They say that those who don't know history are doomed to repeat it — but if you don't know how to use your history in Bash, you're just not making the most of your system. But this is simple to overcome with five tips on working with history on GNU Bash.
If you spend any time at all at the shell, you've probably noticed that Bash keeps a "history" of the commands you've run — much like Web browsers keep a history of pages you've visited. Of course, the history feature in Bash (and other shells) predates browser history.
Most users are aware that they can access the history by using the
history command, or just scroll through the history using the arrow keys or
Ctrl-p (previous) or
Ctrl-n (next). That, in and of itself, is really useful. But you're not making full use of the Bash history. Let's look at a few less-used tricks for making use (or not) of Bash's
history command and features.
By the Numbers
When you run
history you see a list of the commands that have been run (as long as they've been logged — more on that in a second) and a number to the left of the command.
You can re-run a command by using
n is the number of a command. So
!50 will run the 50th command in the history. Or you can run a command by using
!-n where that's the current command minus
n. More clearly —
!-3 will run the third-last command in your history. If the output of
history looks like this:
1 sudo su 2 exit 3 sudo apt-get update
!-3 would run
A Little Twist
How many times have you run a command and then realized, I meant to use
sudo in front of that!? I do it all the time. One way to recover would be simply to scroll back in your history (up arrow, or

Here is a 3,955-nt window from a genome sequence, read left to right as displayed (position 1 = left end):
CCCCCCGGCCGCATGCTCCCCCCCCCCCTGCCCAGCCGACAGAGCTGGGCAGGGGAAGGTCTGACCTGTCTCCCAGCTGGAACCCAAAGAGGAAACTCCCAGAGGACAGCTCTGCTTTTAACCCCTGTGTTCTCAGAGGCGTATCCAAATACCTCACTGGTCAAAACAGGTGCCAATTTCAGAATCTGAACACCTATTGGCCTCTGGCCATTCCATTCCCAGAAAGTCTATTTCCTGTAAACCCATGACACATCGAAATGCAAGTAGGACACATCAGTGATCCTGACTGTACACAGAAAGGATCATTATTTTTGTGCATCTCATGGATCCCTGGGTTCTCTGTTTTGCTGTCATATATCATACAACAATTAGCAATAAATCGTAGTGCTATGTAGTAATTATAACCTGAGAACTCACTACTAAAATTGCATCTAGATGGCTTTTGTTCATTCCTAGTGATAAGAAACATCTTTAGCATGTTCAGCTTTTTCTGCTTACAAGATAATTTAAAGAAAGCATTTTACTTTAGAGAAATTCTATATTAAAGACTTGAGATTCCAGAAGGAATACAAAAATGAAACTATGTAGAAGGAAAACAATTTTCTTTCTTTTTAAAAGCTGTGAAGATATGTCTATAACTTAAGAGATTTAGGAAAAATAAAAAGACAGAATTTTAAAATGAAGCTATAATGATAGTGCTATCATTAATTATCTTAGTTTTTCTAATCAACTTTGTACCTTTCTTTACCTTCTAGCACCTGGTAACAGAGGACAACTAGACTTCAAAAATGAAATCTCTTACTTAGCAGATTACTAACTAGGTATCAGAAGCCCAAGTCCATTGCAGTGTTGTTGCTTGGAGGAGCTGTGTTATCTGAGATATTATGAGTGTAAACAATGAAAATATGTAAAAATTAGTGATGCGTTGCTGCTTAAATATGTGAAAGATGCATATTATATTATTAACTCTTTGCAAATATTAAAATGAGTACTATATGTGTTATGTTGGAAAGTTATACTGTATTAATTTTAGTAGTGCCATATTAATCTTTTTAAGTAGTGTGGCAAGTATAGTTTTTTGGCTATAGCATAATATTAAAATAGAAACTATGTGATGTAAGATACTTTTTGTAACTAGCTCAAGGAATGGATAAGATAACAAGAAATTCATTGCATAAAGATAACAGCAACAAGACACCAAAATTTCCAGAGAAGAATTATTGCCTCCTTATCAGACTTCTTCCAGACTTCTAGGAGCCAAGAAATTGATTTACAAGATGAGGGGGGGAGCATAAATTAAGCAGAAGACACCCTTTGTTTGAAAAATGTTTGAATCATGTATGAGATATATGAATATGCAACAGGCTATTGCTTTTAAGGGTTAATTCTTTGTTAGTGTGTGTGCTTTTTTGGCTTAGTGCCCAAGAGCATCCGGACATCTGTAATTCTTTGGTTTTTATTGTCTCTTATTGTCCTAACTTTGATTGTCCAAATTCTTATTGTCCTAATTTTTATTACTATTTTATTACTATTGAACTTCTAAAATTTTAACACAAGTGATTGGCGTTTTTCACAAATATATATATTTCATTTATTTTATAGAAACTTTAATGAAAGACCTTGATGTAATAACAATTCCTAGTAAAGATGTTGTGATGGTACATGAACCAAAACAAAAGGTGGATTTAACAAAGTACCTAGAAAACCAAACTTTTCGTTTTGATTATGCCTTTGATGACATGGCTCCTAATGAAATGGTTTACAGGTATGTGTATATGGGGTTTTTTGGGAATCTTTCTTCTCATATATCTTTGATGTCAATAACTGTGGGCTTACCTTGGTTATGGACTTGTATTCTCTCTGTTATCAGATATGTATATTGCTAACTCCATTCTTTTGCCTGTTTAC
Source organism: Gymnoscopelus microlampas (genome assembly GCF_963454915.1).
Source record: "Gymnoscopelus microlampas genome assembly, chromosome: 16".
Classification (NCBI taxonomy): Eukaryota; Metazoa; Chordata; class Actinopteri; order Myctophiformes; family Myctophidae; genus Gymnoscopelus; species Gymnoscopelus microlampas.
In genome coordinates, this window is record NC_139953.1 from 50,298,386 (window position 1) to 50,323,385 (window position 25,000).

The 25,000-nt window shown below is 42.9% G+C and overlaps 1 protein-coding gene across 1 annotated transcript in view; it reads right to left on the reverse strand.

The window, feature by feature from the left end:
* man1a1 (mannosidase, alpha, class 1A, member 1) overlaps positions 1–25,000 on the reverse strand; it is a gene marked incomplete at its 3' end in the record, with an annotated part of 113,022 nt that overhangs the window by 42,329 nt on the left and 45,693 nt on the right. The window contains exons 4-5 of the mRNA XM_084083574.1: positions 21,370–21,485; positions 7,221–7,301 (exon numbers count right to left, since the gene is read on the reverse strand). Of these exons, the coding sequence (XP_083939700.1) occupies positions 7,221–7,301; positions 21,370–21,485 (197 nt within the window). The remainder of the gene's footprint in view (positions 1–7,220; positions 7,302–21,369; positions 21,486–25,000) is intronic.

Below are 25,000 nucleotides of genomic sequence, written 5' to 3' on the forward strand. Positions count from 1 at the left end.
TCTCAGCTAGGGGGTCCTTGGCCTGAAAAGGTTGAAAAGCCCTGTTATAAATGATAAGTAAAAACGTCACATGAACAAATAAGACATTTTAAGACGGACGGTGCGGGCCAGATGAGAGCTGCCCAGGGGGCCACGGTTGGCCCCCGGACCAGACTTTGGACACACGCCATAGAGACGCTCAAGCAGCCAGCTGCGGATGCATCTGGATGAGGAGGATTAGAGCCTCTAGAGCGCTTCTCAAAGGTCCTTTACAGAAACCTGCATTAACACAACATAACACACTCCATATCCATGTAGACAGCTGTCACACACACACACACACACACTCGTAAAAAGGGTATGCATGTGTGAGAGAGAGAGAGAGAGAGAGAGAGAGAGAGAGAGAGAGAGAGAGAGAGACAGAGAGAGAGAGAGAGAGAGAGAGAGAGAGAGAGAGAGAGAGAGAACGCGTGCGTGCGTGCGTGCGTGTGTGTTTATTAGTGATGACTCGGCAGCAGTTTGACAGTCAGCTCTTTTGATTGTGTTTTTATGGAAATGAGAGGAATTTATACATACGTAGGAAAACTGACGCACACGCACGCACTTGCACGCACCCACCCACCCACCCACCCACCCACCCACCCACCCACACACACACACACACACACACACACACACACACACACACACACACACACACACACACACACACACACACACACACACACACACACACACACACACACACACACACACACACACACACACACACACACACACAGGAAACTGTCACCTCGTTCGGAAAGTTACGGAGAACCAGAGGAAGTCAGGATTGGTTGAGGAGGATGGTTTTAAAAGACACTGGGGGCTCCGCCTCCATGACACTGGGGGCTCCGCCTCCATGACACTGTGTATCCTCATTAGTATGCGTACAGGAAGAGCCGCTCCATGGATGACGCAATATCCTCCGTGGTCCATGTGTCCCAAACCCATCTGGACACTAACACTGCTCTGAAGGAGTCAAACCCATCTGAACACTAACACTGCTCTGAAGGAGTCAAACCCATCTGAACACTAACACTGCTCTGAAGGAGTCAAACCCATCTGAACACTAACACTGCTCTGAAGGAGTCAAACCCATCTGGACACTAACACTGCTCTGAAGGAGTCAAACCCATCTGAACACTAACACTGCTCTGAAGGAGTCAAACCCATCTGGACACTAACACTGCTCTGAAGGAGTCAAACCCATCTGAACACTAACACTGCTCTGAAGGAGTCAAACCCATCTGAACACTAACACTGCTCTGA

Ctrl-p and then hit
Ctrl-a to move to the front of the line and then type
sudo. Another, even easier, way, is to do this:
That will run the last command (!!) with
sudo. Nice, eh?
You probably already know that
!command will run the most recent command that begins with "
command. So if you've recently run a really long command string, all you really need to do in order to repeat it is to run
But did you know that Bash wasn't looking for a command, it's looking for a string? That means it's looking for a match to the characters, not a match to the full command. Let's say your last command using
git was something like this:
git commit -a -m "Various and sundry notes"
Most users will type
!git to run the command — but all you really need to type is
!gi or even
!g if no other commands are going to match the leading string.
Now, what if you've run a lot of commands but wanted to match based on the second string in the command — the command that you used with
git instead? Then you could use
!?command? and the history built-in would match "command" in the string.
Another tiny tip, use
Esc-. (that's Escape and period) to get the last word (string) to a command. Hit it once and you'll get the word for the last command. Hit it again, and you'll get the last word for the command before that. For example, if you run
cp filename1 filename2 hitting
Esc-. will add
filename2 at the cursor. Try it and see how it works — it's very useful.